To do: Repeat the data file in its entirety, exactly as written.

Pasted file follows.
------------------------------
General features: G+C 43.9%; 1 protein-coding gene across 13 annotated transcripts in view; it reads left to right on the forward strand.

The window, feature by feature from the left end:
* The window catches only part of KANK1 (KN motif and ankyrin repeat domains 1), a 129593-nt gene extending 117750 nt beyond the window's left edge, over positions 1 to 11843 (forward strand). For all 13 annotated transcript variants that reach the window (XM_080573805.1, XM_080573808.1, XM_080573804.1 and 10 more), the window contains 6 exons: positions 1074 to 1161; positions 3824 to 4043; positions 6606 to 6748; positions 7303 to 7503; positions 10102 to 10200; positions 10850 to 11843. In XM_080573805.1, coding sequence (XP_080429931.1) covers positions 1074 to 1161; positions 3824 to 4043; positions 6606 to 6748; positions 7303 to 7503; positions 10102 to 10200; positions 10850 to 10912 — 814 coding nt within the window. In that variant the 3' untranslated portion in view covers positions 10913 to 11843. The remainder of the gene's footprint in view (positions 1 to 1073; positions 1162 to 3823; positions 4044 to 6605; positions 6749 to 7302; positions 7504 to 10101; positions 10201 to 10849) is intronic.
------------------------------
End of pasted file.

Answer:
General features: G+C 43.9%; 1 protein-coding gene across 13 annotated transcripts in view; it reads left to right on the forward strand.

The window, feature by feature from the left end:
* The window catches only part of KANK1 (KN motif and ankyrin repeat domains 1), a 129593-nt gene extending 117750 nt beyond the window's left edge, over positions 1 to 11843 (forward strand). For all 13 annotated transcript variants that reach the window (XM_080573805.1, XM_080573808.1, XM_080573804.1 and 10 more), the window contains 6 exons: positions 1074 to 1161; positions 3824 to 4043; positions 6606 to 6748; positions 7303 to 7503; positions 10102 to 10200; positions 10850 to 11843. In XM_080573805.1, coding sequence (XP_080429931.1) covers positions 1074 to 1161; positions 3824 to 4043; positions 6606 to 6748; positions 7303 to 7503; positions 10102 to 10200; positions 10850 to 10912 — 814 coding nt within the window. In that variant the 3' untranslated portion in view covers positions 10913 to 11843. The remainder of the gene's footprint in view (positions 1 to 1073; positions 1162 to 3823; positions 4044 to 6605; positions 6749 to 7302; positions 7504 to 10101; positions 10201 to 10849) is intronic.